Freeing Sisyphus: In a Galaxy Far, Far Away – Taiwan
So, a couple of weeks ago I began telling you about the first time I realized my Sisyphean existence and tried to do something about it by quitting my life in New York City and moving to Taiwan to teach English – at which point my life took a radical detour from that of Jo in Little Women. I needed to slow down, get healthy and figure out what I was going to do with my life if it wasn’t going to be teaching literature or working as a bonded slave to insanely wealthy people in New York City.
I wanted to relax. For future reference, Taiwan isn’t the best place to relax. If there is anywhere in the world where you can feel the influence of Sisyphus it is in Taiwan. The people work very hard while seriously polluting their country and exploiting every inch of land in order that their children can someday be successful and take care of them. The children go to regular school, then after school to bushibans (English schools like the one where I taught) and then go to other classes to learn other things such as music. The only morning that the streets in Taiwan are not menacingly busy are Sunday which is the only day the Taiwanese take a break.
Oddly enough, although I wasn’t able to relax in Taiwan, I was able to really begin my journey to get re-centered and physically healthy. Before I moved to Taiwan I was overweight, eating all the wrong foods and just plain not taking care of myself. Before leaving for Taiwan I had bought a book called Body Sculpting Bible for Women after watching the first few seasons of Alias. As noted before, I wanted to be an Action Hero Babe, and I was tired of being flabby. So, My British roommate and I began working the program, and we walked EVERYWHERE. This was unheard of in Taiwan. Everyone in Taiwan had scooters. Instead of walking a block to the post office, they would seriously get on their scooters and drive a block. Had a little something to do with status I guess. The other 12 Westerners in the town where we lived also thought we were insane (luckily my roommate was a health nut). But, we had seen enough evidence to know scooters were not for us as we lived with another roommate who could barely walk after a serious motorcycle accident that required many surgeries, and the first time I got on the thing I nearly broke my arm. Yeah – pass. So, every day we risked our lives and walked. I can’t tell you how many horrendous scooter accidents I witnessed. I was hit by a cab twice. One time, it just kept nudging me to move out of the way as the cab tried to maneuver through a crowded street and wanted to use part of the sidewalk to do so. And, in Taiwan, obeying traffic signals is optional and rarely done.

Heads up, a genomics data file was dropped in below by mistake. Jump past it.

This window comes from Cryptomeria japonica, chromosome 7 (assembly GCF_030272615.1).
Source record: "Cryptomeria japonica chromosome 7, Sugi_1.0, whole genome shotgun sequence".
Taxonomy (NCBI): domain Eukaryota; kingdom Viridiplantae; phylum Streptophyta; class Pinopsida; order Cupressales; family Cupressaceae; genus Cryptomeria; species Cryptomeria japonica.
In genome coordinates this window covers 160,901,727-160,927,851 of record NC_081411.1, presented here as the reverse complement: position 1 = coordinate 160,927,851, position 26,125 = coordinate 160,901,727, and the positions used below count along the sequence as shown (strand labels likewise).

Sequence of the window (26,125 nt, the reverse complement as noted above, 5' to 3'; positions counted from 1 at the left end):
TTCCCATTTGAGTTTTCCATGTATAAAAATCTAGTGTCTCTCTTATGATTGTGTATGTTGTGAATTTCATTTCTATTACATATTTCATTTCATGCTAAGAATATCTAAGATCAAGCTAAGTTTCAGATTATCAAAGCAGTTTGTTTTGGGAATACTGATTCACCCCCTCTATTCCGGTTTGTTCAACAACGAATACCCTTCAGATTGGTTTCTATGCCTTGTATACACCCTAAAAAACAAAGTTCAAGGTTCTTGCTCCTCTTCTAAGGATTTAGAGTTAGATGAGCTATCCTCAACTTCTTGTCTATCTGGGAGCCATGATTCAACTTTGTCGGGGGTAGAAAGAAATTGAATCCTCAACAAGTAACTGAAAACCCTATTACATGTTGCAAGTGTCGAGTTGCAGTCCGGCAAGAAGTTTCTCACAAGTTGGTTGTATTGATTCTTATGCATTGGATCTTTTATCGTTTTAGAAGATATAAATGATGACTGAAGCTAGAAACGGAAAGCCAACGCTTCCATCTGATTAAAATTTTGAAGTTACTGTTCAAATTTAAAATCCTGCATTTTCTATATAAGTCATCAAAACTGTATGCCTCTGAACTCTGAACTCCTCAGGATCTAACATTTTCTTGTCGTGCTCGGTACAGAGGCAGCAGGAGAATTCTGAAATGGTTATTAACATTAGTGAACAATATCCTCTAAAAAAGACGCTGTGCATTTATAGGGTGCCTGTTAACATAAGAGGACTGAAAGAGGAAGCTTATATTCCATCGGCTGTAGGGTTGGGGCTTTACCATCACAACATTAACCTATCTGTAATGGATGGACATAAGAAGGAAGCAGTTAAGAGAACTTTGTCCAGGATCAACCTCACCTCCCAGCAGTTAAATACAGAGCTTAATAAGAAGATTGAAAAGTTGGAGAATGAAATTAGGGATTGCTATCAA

For the first time since I was 12 I was working less than 20 hours a week teaching. Yes, I said 12. I started washing dishes in a restaurant when I was 12 and have never stopped working since. Those social security letters you get in the mail every year depress me to no end – not only because I doubt I will see a penny of social security, but because I see that although I’m only 38 I have been working for 26 years. Like I said, like most folks I had bought into the American dream that if you worked hard enough you would be rewarded.
So, with all that free time, I cooked my own food bought fresh from the food stands, worked out every day, learned Kung-Fu, tried to learn Mandarin (took me two months to really be able to ask where the bathroom was), watched a lot of Alias and lost a lot of weight. For six months I just focused on my health. Although in those six months I tore my hamstring (I can still hear that snap), I kept doing upper body and eating healthy while I healed. As I lay in bed at night I promised and promised that when I went back to the States I was going to stay healthy.
Me and Health Nut Roomate try to find calm in Taiwan
I only stayed in Taiwan for six months, and the story of my departure is pretty funny – involves the owners of my school accusing my roommates father, a fairly well-off English gentleman, of stealing a cell phone after an argument over whether his daughter was teaching on the sly at another school (we weren’t), sitting at a Taiwanese jail while they questioned him, and then deciding it was time to get the hell out of Taiwan. When that lady in bright red lipstick stamped my passport letting me out of that country, I have never been so relieved. After six interesting months, I had truly made some progress and was ready to make some changes – a new career and a new way of living.
As with all lessons in life, they have to be learned several times – especially with someone as stubborn as me. Part three of this story involves moving to the frozen tundra of Minnesota, building a career in Finance which was as surprising to me as anyone else and forgetting many of the promises I made in Taiwan (more about that later). But, luckily I believe that chapter is about to end and something else is beginning, thus this blog with my sister.
Okay Sisyphers – have you ever had a real moment in your life when you were able to re-center, focus on yourself and make lots and lots of promises to stay balanced? Have you ever had that tipping point in your life when you knew if you didn’t change you may just drive yourself into the ground or the mental ward whichever came first? Would love to hear stories about your tipping points. As always, please comment or email me at firstname.lastname@example.org.